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7 great children's books about moving

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By Valle Dwight

Preschool through third grade

Alexander, Who's Not (Do You Hear Me? I Mean It!) Going to Move
By Judith Viorst, illustrated by Robin Preiss Glasser
Atheneum (1998)

Leave behind his soccer team, his best friend, and the cool neighbors who give out great candy at Halloween? Not going to happen. Or so says Alexander, a boy whose family is moving 1,000 miles away. And he puts up a pretty good fight, until he ultimately realizes (after much reassurance from his patient parents) that there will be good things on the other end of this move. Kids may identify with (and get a chuckle out of) the slightly subversive Alexander, and they’ll learn along with him that moving has its upsides too.

Kindergarten through second grade

Tooter Pepperday
By Jerry Spinelli
Random House (2004)

Tooter Pepperday is not going to stand for this ill-conceived move from her home to her aunt’s farm, where there’s no cable TV and no — gasp! — pizza delivery. No, she has plans to sabotage this ridiculous idea. Tooter eventually comes around to farm life, but not until an egg she has been charged with tending hatches.

Kindergarten through third grade

Henry and Mudge and Annie’s Good Move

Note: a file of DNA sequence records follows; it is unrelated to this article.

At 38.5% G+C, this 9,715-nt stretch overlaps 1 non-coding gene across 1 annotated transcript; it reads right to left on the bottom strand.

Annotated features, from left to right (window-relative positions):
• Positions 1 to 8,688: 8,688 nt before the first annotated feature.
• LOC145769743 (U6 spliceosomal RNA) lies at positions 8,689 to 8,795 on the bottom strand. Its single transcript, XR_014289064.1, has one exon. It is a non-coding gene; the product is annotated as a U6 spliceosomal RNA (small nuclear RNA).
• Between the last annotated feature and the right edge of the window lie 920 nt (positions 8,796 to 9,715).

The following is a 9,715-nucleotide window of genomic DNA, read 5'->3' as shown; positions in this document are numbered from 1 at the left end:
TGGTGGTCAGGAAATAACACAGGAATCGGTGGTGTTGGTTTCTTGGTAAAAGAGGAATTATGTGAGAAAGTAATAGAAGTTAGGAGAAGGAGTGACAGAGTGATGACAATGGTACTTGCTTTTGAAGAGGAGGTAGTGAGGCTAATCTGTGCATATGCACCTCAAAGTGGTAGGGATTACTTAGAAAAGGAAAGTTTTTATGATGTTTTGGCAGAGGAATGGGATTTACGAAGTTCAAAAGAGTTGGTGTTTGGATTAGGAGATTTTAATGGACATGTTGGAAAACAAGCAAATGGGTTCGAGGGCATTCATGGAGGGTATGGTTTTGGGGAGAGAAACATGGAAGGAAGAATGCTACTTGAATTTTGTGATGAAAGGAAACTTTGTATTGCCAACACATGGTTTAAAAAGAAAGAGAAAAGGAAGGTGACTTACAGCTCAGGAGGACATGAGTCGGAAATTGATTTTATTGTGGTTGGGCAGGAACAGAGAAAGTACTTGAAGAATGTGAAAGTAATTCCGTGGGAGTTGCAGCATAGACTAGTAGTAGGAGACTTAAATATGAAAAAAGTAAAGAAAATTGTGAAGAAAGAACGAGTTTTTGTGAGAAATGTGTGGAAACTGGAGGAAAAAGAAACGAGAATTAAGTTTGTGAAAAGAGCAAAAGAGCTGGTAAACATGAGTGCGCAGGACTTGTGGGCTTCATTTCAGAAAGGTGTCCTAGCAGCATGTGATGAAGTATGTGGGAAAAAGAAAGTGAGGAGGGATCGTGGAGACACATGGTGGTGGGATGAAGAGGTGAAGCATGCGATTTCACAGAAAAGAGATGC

By Cynthia Rylant, illustrated by Sucie Stevenson
Aladdin (2000)

Henry and his slobbery hunk of a mutt, Mudge, are not moving, but Henry’s cousin Annie is. While Henry is excited about getting a new next-door neighbor, Annie is feeling the strain of leaving her friends and school. Henry and Mudge help ease her into her new place and make it a real home.

Third through sixth grade

Moving Day
By Ralph Fletcher, illustrated by Jennifer Emery
Wordsong (2007)

This book will appeal to older kids, as it goes deeper into some of the sadness and angst moving can bring up for adolescents. The story, told in a series of poems, follows 12-year-old Fletch as he comes to terms with his move from Massachusetts to Ohio. It’s a beautiful, evocative book, exploring his feelings of loss and fear. Each poem brings him closer to the move, and kids can see how his emotions evolve in the process. Though the book is sad in parts, it ends with a sense of hope for the new life Fletch is building in his new home.

Valle Dwight is a reporter, writer, and mother of two school-aged boys. She has written for many magazines, including FamilyFun, Wondertime, and Working Mother.

Comments from readers

"What about books for teens??? It's much much harder for teens to relocate and leave everything and everyone famiiar behind!"
"These books are too easy for these kids. They need something that should challenge them. Something for their individual needs; not something based on other kids' acedemics."
"I have found the Joy Berry Book Good Answers to tough questions about Moving to be very helpful. The book is straightforward and my child knew what to expect when we moved! It also opened a dialogue between us about her fears."